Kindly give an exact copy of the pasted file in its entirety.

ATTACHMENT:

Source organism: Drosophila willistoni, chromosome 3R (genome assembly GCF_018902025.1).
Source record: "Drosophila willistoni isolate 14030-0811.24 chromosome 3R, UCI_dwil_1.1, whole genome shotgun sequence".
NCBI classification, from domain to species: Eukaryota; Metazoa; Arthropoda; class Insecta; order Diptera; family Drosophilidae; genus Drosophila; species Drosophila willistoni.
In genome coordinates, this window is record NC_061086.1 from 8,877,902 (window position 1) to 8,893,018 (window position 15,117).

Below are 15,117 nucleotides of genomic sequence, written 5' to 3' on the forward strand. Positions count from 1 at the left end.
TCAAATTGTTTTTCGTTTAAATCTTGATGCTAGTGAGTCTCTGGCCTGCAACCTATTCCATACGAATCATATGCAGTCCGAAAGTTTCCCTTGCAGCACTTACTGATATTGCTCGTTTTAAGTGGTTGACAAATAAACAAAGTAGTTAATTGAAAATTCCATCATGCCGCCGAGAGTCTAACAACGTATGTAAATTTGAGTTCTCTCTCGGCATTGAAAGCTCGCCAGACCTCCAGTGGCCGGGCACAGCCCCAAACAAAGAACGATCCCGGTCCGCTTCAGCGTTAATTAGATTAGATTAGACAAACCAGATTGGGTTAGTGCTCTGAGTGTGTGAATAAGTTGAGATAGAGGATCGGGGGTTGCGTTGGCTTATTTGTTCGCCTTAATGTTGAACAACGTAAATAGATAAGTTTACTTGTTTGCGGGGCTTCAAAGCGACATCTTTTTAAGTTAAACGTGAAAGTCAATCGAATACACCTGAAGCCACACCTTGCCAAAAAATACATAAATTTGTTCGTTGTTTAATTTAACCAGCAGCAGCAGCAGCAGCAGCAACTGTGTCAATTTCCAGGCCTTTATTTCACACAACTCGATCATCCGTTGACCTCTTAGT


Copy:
Source organism: Drosophila willistoni, chromosome 3R (genome assembly GCF_018902025.1).
Source record: "Drosophila willistoni isolate 14030-0811.24 chromosome 3R, UCI_dwil_1.1, whole genome shotgun sequence".
NCBI classification, from domain to species: Eukaryota; Metazoa; Arthropoda; class Insecta; order Diptera; family Drosophilidae; genus Drosophila; species Drosophila willistoni.
In genome coordinates, this window is record NC_061086.1 from 8,877,902 (window position 1) to 8,893,018 (window position 15,117).

Below are 15,117 nucleotides of genomic sequence, written 5' to 3' on the forward strand. Positions count from 1 at the left end.
TCAAATTGTTTTTCGTTTAAATCTTGATGCTAGTGAGTCTCTGGCCTGCAACCTATTCCATACGAATCATATGCAGTCCGAAAGTTTCCCTTGCAGCACTTACTGATATTGCTCGTTTTAAGTGGTTGACAAATAAACAAAGTAGTTAATTGAAAATTCCATCATGCCGCCGAGAGTCTAACAACGTATGTAAATTTGAGTTCTCTCTCGGCATTGAAAGCTCGCCAGACCTCCAGTGGCCGGGCACAGCCCCAAACAAAGAACGATCCCGGTCCGCTTCAGCGTTAATTAGATTAGATTAGACAAACCAGATTGGGTTAGTGCTCTGAGTGTGTGAATAAGTTGAGATAGAGGATCGGGGGTTGCGTTGGCTTATTTGTTCGCCTTAATGTTGAACAACGTAAATAGATAAGTTTACTTGTTTGCGGGGCTTCAAAGCGACATCTTTTTAAGTTAAACGTGAAAGTCAATCGAATACACCTGAAGCCACACCTTGCCAAAAAATACATAAATTTGTTCGTTGTTTAATTTAACCAGCAGCAGCAGCAGCAGCAGCAACTGTGTCAATTTCCAGGCCTTTATTTCACACAACTCGATCATCCGTTGACCTCTTAGT